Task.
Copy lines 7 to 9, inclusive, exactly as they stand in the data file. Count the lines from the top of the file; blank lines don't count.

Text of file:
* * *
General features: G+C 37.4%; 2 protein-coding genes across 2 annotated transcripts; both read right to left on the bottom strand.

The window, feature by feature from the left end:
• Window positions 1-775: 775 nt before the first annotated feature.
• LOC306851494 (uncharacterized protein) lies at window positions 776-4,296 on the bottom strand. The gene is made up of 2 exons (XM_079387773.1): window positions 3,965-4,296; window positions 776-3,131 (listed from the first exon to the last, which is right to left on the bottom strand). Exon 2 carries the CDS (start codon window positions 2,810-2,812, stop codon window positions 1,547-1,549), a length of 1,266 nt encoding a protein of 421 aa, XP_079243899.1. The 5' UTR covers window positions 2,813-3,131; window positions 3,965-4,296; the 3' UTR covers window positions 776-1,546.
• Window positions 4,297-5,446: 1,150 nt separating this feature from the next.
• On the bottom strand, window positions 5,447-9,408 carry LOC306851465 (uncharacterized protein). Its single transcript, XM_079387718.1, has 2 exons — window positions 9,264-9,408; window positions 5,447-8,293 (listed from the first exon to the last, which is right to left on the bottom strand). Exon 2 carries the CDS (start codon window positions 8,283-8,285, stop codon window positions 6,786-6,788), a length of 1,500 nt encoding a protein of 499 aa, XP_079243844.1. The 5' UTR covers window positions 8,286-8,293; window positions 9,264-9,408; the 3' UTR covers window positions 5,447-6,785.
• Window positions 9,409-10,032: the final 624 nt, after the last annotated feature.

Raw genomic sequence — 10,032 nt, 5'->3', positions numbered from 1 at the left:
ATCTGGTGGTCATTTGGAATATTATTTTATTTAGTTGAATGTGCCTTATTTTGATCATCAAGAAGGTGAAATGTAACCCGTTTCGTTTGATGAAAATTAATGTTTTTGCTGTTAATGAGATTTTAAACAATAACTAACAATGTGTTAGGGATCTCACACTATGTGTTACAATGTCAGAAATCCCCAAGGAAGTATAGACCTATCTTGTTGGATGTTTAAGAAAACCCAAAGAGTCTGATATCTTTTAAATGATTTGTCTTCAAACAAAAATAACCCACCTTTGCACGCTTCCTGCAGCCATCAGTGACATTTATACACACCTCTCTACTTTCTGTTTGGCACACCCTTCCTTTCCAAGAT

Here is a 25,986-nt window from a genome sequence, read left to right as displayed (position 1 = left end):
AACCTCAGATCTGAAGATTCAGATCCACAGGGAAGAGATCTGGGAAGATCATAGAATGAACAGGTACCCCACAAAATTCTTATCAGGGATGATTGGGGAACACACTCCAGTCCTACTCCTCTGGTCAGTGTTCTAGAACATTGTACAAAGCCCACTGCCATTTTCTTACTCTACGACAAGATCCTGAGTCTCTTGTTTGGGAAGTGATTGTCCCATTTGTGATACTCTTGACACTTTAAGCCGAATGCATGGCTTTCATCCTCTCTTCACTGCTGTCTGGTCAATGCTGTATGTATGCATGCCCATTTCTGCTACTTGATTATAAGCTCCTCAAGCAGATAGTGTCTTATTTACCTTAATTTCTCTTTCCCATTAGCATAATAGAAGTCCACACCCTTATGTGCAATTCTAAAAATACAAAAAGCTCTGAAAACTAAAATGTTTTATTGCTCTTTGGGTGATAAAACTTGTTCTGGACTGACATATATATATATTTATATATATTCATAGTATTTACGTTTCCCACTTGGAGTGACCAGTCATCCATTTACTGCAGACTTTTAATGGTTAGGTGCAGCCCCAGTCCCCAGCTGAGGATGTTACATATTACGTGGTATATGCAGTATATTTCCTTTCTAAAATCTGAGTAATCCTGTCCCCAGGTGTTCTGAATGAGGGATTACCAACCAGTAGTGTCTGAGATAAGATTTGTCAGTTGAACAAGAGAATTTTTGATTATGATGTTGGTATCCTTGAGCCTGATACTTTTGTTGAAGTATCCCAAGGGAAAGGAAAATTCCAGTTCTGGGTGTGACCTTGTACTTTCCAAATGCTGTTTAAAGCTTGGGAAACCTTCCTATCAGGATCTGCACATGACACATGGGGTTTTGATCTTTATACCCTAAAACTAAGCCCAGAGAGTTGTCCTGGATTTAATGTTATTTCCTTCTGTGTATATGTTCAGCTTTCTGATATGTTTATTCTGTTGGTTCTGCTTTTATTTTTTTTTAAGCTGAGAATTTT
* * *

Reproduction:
• Window positions 9,409-10,032: the final 624 nt, after the last annotated feature.

Raw genomic sequence — 10,032 nt, 5'->3', positions numbered from 1 at the left:
ATCTGGTGGTCATTTGGAATATTATTTTATTTAGTTGAATGTGCCTTATTTTGATCATCAAGAAGGTGAAATGTAACCCGTTTCGTTTGATGAAAATTAATGTTTTTGCTGTTAATGAGATTTTAAACAATAACTAACAATGTGTTAGGGATCTCACACTATGTGTTACAATGTCAGAAATCCCCAAGGAAGTATAGACCTATCTTGTTGGATGTTTAAGAAAACCCAAAGAGTCTGATATCTTTTAAATGATTTGTCTTCAAACAAAAATAACCCACCTTTGCACGCTTCCTGCAGCCATCAGTGACATTTATACACACCTCTCTACTTTCTGTTTGGCACACCCTTCCTTTCCAAGAT